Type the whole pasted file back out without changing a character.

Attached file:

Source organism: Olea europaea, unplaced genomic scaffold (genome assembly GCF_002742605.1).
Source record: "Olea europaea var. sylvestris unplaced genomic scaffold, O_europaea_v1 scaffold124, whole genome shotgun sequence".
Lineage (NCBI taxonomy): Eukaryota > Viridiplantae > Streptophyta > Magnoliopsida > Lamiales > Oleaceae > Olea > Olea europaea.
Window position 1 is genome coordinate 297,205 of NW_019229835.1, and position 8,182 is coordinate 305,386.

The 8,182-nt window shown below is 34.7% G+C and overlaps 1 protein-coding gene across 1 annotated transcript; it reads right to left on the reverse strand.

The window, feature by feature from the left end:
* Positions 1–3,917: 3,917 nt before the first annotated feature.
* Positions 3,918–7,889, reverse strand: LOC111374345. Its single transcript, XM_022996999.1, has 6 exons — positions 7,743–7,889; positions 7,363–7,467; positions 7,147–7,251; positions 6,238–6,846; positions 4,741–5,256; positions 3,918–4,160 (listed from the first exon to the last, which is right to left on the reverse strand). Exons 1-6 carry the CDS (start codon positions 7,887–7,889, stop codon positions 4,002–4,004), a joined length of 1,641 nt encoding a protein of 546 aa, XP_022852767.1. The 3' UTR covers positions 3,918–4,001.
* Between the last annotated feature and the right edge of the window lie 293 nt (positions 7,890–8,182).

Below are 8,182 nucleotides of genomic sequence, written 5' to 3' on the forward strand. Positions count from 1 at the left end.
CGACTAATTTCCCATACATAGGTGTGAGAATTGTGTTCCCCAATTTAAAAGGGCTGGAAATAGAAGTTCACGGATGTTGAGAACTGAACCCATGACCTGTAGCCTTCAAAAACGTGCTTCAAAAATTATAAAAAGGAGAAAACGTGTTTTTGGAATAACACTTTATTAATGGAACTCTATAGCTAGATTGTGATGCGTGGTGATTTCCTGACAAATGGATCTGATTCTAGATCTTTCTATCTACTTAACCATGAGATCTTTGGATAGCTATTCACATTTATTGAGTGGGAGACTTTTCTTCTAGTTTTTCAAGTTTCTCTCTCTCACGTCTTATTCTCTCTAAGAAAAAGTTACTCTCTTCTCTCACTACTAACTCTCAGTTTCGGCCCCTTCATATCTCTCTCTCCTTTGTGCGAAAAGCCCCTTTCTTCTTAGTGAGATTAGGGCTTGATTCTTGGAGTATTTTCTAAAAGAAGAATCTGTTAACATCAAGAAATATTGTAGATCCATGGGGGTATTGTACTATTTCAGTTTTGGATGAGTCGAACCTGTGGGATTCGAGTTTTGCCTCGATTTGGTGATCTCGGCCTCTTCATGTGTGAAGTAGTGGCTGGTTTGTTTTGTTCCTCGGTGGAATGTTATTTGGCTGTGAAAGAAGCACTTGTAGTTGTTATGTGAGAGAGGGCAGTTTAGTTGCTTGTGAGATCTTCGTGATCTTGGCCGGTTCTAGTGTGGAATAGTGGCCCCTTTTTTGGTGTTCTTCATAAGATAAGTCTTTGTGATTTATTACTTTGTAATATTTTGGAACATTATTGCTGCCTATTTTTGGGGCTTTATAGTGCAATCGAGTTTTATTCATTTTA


Source organism: Olea europaea, unplaced genomic scaffold (genome assembly GCF_002742605.1).
Source record: "Olea europaea var. sylvestris unplaced genomic scaffold, O_europaea_v1 scaffold124, whole genome shotgun sequence".
Lineage (NCBI taxonomy): Eukaryota > Viridiplantae > Streptophyta > Magnoliopsida > Lamiales > Oleaceae > Olea > Olea europaea.
Window position 1 is genome coordinate 297,205 of NW_019229835.1, and position 8,182 is coordinate 305,386.

The 8,182-nt window shown below is 34.7% G+C and overlaps 1 protein-coding gene across 1 annotated transcript; it reads right to left on the reverse strand.

The window, feature by feature from the left end:
* Positions 1–3,917: 3,917 nt before the first annotated feature.
* Positions 3,918–7,889, reverse strand: LOC111374345. Its single transcript, XM_022996999.1, has 6 exons — positions 7,743–7,889; positions 7,363–7,467; positions 7,147–7,251; positions 6,238–6,846; positions 4,741–5,256; positions 3,918–4,160 (listed from the first exon to the last, which is right to left on the reverse strand). Exons 1-6 carry the CDS (start codon positions 7,887–7,889, stop codon positions 4,002–4,004), a joined length of 1,641 nt encoding a protein of 546 aa, XP_022852767.1. The 3' UTR covers positions 3,918–4,001.
* Between the last annotated feature and the right edge of the window lie 293 nt (positions 7,890–8,182).

Below are 8,182 nucleotides of genomic sequence, written 5' to 3' on the forward strand. Positions count from 1 at the left end.
CGACTAATTTCCCATACATAGGTGTGAGAATTGTGTTCCCCAATTTAAAAGGGCTGGAAATAGAAGTTCACGGATGTTGAGAACTGAACCCATGACCTGTAGCCTTCAAAAACGTGCTTCAAAAATTATAAAAAGGAGAAAACGTGTTTTTGGAATAACACTTTATTAATGGAACTCTATAGCTAGATTGTGATGCGTGGTGATTTCCTGACAAATGGATCTGATTCTAGATCTTTCTATCTACTTAACCATGAGATCTTTGGATAGCTATTCACATTTATTGAGTGGGAGACTTTTCTTCTAGTTTTTCAAGTTTCTCTCTCTCACGTCTTATTCTCTCTAAGAAAAAGTTACTCTCTTCTCTCACTACTAACTCTCAGTTTCGGCCCCTTCATATCTCTCTCTCCTTTGTGCGAAAAGCCCCTTTCTTCTTAGTGAGATTAGGGCTTGATTCTTGGAGTATTTTCTAAAAGAAGAATCTGTTAACATCAAGAAATATTGTAGATCCATGGGGGTATTGTACTATTTCAGTTTTGGATGAGTCGAACCTGTGGGATTCGAGTTTTGCCTCGATTTGGTGATCTCGGCCTCTTCATGTGTGAAGTAGTGGCTGGTTTGTTTTGTTCCTCGGTGGAATGTTATTTGGCTGTGAAAGAAGCACTTGTAGTTGTTATGTGAGAGAGGGCAGTTTAGTTGCTTGTGAGATCTTCGTGATCTTGGCCGGTTCTAGTGTGGAATAGTGGCCCCTTTTTTGGTGTTCTTCATAAGATAAGTCTTTGTGATTTATTACTTTGTAATATTTTGGAACATTATTGCTGCCTATTTTTGGGGCTTTATAGTGCAATCGAGTTTTATTCATTTTA